Scientist of the Day - Niccolo Zucchi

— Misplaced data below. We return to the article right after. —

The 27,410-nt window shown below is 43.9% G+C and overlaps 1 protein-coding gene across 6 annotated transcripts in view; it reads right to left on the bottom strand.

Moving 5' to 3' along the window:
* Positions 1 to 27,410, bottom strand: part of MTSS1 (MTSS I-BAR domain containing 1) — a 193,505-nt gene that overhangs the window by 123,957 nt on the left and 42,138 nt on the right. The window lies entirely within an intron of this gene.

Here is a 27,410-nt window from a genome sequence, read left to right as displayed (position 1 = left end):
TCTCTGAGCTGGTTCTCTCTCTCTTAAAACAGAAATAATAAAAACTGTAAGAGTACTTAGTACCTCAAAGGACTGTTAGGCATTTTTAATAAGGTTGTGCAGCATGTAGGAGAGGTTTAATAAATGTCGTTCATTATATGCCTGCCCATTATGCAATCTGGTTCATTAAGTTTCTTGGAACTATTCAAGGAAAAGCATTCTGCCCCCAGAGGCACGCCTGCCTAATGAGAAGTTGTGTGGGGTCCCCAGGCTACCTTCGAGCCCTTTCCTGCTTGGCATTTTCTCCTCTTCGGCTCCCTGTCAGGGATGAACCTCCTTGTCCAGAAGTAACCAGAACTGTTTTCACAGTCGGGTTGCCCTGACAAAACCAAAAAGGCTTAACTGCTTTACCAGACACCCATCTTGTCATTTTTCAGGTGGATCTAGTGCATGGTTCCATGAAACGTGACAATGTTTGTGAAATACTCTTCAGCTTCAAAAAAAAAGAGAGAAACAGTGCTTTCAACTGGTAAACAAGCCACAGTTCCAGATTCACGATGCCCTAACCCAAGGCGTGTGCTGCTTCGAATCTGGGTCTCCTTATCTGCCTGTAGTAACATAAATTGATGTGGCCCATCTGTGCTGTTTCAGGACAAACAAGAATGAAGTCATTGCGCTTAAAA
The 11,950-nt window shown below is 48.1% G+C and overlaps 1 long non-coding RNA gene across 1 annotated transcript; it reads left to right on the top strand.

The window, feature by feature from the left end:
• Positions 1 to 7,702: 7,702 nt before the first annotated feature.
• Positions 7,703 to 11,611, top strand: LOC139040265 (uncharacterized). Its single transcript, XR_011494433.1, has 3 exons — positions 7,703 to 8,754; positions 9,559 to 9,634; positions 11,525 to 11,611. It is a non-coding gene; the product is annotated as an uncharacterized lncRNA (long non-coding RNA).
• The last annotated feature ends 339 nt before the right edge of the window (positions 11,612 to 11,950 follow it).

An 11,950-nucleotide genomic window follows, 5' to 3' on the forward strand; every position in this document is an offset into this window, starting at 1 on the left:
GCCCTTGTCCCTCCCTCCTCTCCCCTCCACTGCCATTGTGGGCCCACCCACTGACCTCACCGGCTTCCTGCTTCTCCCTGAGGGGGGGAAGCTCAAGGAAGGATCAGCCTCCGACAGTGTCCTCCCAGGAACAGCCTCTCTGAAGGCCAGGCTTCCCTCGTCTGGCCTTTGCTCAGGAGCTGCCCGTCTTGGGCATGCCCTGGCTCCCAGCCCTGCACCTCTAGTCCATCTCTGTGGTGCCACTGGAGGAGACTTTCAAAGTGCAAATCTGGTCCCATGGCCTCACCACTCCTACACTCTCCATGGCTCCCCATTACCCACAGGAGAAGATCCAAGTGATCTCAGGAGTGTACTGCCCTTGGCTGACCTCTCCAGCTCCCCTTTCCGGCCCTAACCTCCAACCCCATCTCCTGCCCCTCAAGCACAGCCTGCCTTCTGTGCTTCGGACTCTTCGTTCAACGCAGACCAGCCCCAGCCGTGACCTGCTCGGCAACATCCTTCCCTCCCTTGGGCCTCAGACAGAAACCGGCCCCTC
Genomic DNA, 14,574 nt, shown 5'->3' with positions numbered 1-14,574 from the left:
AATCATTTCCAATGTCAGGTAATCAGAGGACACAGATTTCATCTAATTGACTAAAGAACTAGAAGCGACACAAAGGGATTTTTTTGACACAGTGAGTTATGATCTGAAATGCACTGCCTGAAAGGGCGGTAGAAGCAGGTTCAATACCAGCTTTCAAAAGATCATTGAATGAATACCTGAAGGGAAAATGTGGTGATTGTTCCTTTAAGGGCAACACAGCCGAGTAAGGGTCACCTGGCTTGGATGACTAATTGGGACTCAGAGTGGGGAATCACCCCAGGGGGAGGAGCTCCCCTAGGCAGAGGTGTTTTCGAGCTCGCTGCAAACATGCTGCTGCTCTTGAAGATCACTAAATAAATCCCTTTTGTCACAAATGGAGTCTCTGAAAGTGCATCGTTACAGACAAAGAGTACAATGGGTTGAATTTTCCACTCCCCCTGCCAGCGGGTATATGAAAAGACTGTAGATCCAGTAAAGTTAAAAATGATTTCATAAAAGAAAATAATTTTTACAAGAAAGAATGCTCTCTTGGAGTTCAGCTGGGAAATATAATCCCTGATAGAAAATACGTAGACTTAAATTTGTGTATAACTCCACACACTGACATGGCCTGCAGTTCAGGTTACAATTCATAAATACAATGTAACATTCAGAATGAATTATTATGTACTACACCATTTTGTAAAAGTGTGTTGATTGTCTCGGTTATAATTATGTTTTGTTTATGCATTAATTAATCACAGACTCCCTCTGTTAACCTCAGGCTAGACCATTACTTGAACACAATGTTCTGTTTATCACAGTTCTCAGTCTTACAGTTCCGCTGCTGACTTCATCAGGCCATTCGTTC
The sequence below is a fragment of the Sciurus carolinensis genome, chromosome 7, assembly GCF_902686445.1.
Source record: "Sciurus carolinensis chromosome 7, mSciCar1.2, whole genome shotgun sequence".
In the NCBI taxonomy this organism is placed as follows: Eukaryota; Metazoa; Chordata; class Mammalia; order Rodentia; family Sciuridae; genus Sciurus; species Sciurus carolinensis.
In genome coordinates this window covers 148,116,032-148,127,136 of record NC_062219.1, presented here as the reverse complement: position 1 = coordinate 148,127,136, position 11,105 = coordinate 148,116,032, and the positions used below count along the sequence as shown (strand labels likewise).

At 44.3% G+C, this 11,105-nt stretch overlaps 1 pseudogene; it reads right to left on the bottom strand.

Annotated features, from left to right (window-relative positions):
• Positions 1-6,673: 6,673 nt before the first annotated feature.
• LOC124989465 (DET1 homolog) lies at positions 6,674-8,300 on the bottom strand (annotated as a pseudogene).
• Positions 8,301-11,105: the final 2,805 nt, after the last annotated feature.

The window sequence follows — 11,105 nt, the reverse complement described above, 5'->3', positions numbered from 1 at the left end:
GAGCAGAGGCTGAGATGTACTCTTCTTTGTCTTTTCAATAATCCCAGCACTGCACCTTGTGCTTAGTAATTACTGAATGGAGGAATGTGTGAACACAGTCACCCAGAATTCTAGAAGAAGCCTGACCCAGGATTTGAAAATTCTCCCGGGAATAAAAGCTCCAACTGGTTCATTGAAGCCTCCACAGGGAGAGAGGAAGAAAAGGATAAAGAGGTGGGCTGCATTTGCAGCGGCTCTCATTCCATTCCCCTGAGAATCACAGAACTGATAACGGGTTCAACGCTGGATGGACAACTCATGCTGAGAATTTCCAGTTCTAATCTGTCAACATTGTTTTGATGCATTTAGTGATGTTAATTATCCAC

Niccolo Zucchi, an Italian Jesuit physicist, died May 21, 1670, at age 83. Zucchi is known, although just barely, for being the first to see the belts of Jupiter with a telescope in 1630, and for possibly making the first reflecting telescope, although most authorities reject this latter claim as improbable. But in 1652, Zucchi published the first volume of his Optica philosophia, and it contained an allegorical frontispiece, and although Zucchi had nothing to do with it, today he is going to bask in its light, since it is one of the finest emblematic engravings that the science of optics has ever produced. It seems appropriate to sneak up on this illustration, so the first four images above are emblematic illustrations—title pages or frontispieces—from four other works on optics published in the 17th century: Francois Aguilon’s Opticorum (1613, first image above); Christoph Scheiner’s Oculus (1619, second image); Athanasius Kircher’s Ars magna lucis et umbra (1646, third image), and Zacharias Traber’s Nervus opticus (1675, fourth image). Interestingly, all four authors, like Zucchi, were Jesuits. Although we don’t have time or space to analyze any of these four here, each is clever, rich in allusion, studded with references to debates about scientific method, but, for all the erudition on display, somehow lacking in style and drama. Zucchi’s frontispiece (fifth image) is something completely different—very simple, yet elegantly powerful, showing an eagle turned toward the sun, with a two-word motto at the bottom: Utroque potens, “powerful in both worlds”. The reason for the difference is that Zucchi's frontispiece was designed by a true artistic genius, Gianlorenzo Bernini, the Roman sculptor and painter. For his design, Bernini drew upon an ancient eulogy by Claudian about his emperor, Honorius, which explained that young eagles (like young emperors) are tested by being made to soar aloft and look directly at the sun. Those that cannot bear the light will perish, but those that can stand the sun's power will become monarchs of the air and will inherit the thunderbolt of Zeus. Since Zucchi dedicated his book to his emperor, Ferdinand II (a Habsburg, whose emblem was an eagle), the raptor does double-duty here, suggesting that Ferdinand too is "powerful in both worlds." This is the only book illustration that Bernini ever did, and it makes us at once rejoice, and regret that he never ventured another. Dr. William B. Ashworth, Jr., Consultant for the History of Science, Linda Hall Library and Associate Professor, Department of History, University of Missouri-Kansas City. Comments or corrections are welcome; please direct to firstname.lastname@example.org.